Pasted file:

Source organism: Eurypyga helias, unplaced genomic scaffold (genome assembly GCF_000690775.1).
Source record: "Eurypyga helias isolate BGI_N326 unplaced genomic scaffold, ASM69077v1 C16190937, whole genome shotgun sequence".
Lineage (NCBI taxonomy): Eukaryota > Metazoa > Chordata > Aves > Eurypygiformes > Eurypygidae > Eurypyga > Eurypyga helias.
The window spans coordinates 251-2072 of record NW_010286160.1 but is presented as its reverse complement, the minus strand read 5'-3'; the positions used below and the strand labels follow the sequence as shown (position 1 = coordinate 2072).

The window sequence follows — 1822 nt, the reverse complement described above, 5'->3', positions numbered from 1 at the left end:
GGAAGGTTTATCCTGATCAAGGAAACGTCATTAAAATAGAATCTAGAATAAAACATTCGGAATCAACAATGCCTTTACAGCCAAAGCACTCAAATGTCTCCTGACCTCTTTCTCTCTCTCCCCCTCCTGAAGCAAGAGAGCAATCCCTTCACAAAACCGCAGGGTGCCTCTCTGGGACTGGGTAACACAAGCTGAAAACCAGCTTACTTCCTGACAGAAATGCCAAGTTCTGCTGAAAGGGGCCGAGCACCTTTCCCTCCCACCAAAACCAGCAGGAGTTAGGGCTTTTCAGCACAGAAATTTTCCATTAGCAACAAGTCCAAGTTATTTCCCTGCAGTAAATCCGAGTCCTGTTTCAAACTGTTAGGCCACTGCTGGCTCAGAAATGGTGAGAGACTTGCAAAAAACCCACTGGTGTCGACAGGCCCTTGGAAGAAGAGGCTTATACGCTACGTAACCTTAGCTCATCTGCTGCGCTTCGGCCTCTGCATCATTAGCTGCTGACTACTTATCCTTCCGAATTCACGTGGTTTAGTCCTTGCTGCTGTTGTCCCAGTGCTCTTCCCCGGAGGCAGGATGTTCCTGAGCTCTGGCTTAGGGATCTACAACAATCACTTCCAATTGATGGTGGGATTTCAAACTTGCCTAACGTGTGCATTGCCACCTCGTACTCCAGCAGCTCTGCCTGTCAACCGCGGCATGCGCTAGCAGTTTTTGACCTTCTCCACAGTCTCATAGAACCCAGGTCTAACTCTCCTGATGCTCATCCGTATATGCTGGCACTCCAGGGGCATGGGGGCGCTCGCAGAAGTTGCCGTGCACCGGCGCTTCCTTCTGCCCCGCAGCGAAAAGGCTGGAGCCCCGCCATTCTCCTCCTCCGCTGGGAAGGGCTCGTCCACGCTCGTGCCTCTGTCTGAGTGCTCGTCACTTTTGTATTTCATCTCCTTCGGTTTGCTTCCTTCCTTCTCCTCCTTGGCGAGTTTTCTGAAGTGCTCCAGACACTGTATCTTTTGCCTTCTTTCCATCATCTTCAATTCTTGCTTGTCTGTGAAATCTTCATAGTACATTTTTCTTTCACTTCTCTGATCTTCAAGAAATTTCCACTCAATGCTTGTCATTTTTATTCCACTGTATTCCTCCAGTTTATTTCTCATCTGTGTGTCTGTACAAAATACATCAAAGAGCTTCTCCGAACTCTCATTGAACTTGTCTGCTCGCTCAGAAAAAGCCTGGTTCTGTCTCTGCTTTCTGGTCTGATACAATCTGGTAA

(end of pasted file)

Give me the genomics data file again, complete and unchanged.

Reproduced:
Source organism: Eurypyga helias, unplaced genomic scaffold (genome assembly GCF_000690775.1).
Source record: "Eurypyga helias isolate BGI_N326 unplaced genomic scaffold, ASM69077v1 C16190937, whole genome shotgun sequence".
Lineage (NCBI taxonomy): Eukaryota > Metazoa > Chordata > Aves > Eurypygiformes > Eurypygidae > Eurypyga > Eurypyga helias.
The window spans coordinates 251-2072 of record NW_010286160.1 but is presented as its reverse complement, the minus strand read 5'-3'; the positions used below and the strand labels follow the sequence as shown (position 1 = coordinate 2072).

The window sequence follows — 1822 nt, the reverse complement described above, 5'->3', positions numbered from 1 at the left end:
GGAAGGTTTATCCTGATCAAGGAAACGTCATTAAAATAGAATCTAGAATAAAACATTCGGAATCAACAATGCCTTTACAGCCAAAGCACTCAAATGTCTCCTGACCTCTTTCTCTCTCTCCCCCTCCTGAAGCAAGAGAGCAATCCCTTCACAAAACCGCAGGGTGCCTCTCTGGGACTGGGTAACACAAGCTGAAAACCAGCTTACTTCCTGACAGAAATGCCAAGTTCTGCTGAAAGGGGCCGAGCACCTTTCCCTCCCACCAAAACCAGCAGGAGTTAGGGCTTTTCAGCACAGAAATTTTCCATTAGCAACAAGTCCAAGTTATTTCCCTGCAGTAAATCCGAGTCCTGTTTCAAACTGTTAGGCCACTGCTGGCTCAGAAATGGTGAGAGACTTGCAAAAAACCCACTGGTGTCGACAGGCCCTTGGAAGAAGAGGCTTATACGCTACGTAACCTTAGCTCATCTGCTGCGCTTCGGCCTCTGCATCATTAGCTGCTGACTACTTATCCTTCCGAATTCACGTGGTTTAGTCCTTGCTGCTGTTGTCCCAGTGCTCTTCCCCGGAGGCAGGATGTTCCTGAGCTCTGGCTTAGGGATCTACAACAATCACTTCCAATTGATGGTGGGATTTCAAACTTGCCTAACGTGTGCATTGCCACCTCGTACTCCAGCAGCTCTGCCTGTCAACCGCGGCATGCGCTAGCAGTTTTTGACCTTCTCCACAGTCTCATAGAACCCAGGTCTAACTCTCCTGATGCTCATCCGTATATGCTGGCACTCCAGGGGCATGGGGGCGCTCGCAGAAGTTGCCGTGCACCGGCGCTTCCTTCTGCCCCGCAGCGAAAAGGCTGGAGCCCCGCCATTCTCCTCCTCCGCTGGGAAGGGCTCGTCCACGCTCGTGCCTCTGTCTGAGTGCTCGTCACTTTTGTATTTCATCTCCTTCGGTTTGCTTCCTTCCTTCTCCTCCTTGGCGAGTTTTCTGAAGTGCTCCAGACACTGTATCTTTTGCCTTCTTTCCATCATCTTCAATTCTTGCTTGTCTGTGAAATCTTCATAGTACATTTTTCTTTCACTTCTCTGATCTTCAAGAAATTTCCACTCAATGCTTGTCATTTTTATTCCACTGTATTCCTCCAGTTTATTTCTCATCTGTGTGTCTGTACAAAATACATCAAAGAGCTTCTCCGAACTCTCATTGAACTTGTCTGCTCGCTCAGAAAAAGCCTGGTTCTGTCTCTGCTTTCTGGTCTGATACAATCTGGTAA